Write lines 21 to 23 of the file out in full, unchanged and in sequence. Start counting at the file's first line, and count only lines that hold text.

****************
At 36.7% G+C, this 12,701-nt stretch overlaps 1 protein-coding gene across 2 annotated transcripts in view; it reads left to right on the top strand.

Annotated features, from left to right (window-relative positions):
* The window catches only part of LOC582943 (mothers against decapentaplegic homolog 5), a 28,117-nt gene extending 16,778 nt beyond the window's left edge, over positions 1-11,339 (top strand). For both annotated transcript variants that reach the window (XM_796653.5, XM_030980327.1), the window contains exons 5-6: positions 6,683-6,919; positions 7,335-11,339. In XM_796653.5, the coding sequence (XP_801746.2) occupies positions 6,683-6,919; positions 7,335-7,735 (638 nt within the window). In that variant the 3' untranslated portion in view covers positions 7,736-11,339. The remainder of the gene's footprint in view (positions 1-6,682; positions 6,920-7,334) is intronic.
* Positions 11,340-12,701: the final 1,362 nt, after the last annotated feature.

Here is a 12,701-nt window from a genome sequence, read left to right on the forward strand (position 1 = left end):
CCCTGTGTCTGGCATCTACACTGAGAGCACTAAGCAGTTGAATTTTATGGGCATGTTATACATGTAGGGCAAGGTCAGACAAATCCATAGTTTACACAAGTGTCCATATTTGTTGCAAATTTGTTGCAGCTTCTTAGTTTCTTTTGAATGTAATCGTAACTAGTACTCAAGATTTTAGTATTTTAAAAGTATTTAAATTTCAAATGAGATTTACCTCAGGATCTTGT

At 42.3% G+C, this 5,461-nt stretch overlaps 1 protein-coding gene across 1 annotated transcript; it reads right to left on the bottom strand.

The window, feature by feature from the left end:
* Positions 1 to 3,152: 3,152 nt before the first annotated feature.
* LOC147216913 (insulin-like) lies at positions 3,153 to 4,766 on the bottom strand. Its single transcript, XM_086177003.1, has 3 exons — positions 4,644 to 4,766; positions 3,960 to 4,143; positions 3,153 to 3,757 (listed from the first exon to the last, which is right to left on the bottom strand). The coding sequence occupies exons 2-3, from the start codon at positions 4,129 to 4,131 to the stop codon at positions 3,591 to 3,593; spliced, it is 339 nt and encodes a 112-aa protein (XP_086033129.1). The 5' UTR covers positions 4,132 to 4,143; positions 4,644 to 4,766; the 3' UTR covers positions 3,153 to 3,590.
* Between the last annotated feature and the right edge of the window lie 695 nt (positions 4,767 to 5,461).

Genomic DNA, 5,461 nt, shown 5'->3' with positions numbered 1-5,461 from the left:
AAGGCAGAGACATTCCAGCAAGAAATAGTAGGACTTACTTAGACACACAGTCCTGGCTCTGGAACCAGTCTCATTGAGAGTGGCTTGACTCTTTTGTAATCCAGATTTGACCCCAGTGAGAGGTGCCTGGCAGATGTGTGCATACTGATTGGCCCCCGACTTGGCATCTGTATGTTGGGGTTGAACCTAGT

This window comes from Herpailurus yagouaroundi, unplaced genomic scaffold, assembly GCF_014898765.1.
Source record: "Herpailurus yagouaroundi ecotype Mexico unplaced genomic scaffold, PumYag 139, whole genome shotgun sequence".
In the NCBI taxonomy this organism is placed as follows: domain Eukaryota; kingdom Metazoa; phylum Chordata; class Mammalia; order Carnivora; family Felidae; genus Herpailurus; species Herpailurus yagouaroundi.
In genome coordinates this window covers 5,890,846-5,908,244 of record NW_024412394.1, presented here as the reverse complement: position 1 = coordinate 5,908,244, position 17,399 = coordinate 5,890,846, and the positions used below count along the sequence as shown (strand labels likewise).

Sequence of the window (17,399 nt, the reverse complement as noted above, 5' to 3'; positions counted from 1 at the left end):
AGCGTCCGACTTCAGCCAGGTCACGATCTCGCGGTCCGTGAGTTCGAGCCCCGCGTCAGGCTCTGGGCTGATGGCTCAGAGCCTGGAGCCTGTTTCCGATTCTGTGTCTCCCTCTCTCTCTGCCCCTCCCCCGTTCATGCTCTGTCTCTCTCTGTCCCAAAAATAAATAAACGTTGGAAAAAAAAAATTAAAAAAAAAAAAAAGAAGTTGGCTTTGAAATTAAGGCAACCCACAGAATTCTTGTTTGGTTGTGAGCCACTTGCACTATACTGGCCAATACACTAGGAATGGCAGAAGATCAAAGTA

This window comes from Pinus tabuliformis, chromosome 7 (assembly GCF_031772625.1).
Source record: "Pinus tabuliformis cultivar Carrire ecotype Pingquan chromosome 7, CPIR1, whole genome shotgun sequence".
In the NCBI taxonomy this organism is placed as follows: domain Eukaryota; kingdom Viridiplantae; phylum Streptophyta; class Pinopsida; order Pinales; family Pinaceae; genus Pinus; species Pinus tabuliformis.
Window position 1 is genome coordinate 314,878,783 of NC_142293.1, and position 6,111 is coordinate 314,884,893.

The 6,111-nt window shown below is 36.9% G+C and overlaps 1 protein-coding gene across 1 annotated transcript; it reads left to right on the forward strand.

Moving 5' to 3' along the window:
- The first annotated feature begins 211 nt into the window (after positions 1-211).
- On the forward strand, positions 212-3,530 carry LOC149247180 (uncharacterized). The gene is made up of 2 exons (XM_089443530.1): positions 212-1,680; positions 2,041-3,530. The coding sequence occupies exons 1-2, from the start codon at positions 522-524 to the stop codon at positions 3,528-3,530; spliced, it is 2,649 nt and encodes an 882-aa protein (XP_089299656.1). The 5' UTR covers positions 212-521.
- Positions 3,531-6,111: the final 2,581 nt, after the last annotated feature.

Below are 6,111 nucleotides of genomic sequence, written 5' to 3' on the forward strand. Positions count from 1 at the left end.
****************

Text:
Source record: "Pinus tabuliformis cultivar Carrire ecotype Pingquan chromosome 7, CPIR1, whole genome shotgun sequence".
In the NCBI taxonomy this organism is placed as follows: domain Eukaryota; kingdom Viridiplantae; phylum Streptophyta; class Pinopsida; order Pinales; family Pinaceae; genus Pinus; species Pinus tabuliformis.
Window position 1 is genome coordinate 314,878,783 of NC_142293.1, and position 6,111 is coordinate 314,884,893.